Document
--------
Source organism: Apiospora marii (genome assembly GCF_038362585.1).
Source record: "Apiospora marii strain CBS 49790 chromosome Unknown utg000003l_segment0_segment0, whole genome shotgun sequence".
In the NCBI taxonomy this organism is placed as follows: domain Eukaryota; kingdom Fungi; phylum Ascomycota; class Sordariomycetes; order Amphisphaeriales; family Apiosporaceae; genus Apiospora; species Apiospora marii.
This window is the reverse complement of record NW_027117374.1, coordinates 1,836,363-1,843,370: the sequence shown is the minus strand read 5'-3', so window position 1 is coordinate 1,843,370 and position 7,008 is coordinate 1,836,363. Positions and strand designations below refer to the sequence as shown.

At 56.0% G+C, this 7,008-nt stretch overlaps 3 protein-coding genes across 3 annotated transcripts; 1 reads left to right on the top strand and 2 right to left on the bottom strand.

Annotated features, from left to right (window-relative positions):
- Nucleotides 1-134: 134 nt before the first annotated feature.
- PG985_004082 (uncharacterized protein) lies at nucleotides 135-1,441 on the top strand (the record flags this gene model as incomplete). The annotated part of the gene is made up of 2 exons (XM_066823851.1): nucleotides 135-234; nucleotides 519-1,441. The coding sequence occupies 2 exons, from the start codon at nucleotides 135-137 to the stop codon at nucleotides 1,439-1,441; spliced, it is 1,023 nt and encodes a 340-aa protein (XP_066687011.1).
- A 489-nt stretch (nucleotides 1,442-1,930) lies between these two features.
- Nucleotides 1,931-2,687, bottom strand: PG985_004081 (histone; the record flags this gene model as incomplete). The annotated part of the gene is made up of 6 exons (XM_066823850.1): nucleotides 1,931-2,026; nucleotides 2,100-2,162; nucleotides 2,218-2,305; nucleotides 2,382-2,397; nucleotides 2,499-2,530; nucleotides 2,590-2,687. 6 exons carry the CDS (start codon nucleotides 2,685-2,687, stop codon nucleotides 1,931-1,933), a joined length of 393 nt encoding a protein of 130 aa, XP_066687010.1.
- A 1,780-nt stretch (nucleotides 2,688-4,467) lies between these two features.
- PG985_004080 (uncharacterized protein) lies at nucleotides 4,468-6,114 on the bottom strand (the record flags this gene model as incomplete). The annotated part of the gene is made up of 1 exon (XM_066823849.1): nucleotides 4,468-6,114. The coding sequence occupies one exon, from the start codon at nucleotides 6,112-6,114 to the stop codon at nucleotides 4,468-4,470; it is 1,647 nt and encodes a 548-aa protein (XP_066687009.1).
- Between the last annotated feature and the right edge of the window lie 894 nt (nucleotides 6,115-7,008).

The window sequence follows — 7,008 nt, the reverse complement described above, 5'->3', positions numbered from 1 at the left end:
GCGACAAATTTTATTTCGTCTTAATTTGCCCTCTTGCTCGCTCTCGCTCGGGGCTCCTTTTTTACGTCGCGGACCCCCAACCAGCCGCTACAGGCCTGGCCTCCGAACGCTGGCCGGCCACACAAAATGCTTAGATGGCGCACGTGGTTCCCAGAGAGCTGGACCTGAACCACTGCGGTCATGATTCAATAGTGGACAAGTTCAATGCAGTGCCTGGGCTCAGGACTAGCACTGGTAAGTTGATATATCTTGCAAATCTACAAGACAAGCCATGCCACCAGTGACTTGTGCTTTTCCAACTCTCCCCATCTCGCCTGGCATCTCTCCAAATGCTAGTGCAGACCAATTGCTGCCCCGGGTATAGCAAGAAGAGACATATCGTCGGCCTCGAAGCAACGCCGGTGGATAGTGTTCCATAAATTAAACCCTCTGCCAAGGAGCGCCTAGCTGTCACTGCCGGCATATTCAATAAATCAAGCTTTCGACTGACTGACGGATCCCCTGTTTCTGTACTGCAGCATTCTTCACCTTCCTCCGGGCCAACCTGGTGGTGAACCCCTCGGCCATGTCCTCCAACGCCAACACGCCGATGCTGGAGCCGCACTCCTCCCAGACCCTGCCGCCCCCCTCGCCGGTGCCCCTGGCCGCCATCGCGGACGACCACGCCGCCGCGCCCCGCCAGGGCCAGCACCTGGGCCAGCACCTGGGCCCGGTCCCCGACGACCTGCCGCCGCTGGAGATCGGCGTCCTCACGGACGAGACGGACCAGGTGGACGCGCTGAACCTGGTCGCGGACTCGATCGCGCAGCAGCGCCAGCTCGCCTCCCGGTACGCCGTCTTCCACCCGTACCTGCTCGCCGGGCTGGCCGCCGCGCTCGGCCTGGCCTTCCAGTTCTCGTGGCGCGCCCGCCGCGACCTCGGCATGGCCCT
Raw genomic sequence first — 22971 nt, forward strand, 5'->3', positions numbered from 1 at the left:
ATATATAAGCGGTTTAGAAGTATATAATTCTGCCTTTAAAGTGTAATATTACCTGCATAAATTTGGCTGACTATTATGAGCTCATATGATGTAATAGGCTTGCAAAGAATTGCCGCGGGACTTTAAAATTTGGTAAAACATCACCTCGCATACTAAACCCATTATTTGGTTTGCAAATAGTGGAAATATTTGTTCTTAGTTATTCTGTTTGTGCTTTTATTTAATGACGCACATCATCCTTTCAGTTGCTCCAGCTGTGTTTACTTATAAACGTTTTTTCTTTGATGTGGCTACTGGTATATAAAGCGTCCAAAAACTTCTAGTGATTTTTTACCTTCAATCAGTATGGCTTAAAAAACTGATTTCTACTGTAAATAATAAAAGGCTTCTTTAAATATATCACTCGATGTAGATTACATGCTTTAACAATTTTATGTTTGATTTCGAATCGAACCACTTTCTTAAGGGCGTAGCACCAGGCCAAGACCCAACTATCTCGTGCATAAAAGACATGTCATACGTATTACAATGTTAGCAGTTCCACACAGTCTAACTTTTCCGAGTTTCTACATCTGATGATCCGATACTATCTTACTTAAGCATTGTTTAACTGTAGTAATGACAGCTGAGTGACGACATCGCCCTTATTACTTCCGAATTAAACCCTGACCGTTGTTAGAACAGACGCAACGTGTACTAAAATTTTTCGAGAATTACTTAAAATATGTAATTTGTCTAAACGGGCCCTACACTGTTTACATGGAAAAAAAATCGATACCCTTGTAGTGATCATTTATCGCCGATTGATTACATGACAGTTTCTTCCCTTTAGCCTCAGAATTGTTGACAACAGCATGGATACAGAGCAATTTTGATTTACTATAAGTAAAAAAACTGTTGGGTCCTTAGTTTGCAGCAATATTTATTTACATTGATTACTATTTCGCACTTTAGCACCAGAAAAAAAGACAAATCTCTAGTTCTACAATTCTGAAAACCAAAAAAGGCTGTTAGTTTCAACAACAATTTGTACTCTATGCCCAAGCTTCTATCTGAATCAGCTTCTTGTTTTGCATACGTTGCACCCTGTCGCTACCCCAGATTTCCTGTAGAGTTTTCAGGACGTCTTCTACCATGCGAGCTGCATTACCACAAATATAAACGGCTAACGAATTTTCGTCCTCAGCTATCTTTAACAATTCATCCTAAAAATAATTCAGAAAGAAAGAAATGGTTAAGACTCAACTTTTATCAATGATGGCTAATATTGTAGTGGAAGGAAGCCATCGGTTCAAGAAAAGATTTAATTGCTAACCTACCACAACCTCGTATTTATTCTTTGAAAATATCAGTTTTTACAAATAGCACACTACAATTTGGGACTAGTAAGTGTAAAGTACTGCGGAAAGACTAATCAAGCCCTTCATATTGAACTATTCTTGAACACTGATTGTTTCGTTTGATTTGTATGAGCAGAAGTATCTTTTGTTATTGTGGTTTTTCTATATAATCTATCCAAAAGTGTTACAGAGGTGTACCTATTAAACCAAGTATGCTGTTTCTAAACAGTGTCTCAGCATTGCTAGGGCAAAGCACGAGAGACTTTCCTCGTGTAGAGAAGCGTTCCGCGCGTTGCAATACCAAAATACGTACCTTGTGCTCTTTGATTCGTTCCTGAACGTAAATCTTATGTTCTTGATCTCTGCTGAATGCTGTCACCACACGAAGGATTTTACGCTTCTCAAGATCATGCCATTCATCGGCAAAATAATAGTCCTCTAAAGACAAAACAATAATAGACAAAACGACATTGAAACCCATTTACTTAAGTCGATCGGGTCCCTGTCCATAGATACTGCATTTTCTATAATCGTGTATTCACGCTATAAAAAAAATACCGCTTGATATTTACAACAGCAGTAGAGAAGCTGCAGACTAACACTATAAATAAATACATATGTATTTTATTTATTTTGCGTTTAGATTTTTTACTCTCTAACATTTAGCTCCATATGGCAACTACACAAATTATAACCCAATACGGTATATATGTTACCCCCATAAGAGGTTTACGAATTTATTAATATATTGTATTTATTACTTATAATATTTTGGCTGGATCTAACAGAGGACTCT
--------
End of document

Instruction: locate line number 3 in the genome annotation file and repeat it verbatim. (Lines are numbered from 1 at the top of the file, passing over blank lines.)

In the NCBI taxonomy this organism is placed as follows: domain Eukaryota; kingdom Fungi; phylum Ascomycota; class Sordariomycetes; order Amphisphaeriales; family Apiosporaceae; genus Apiospora; species Apiospora marii.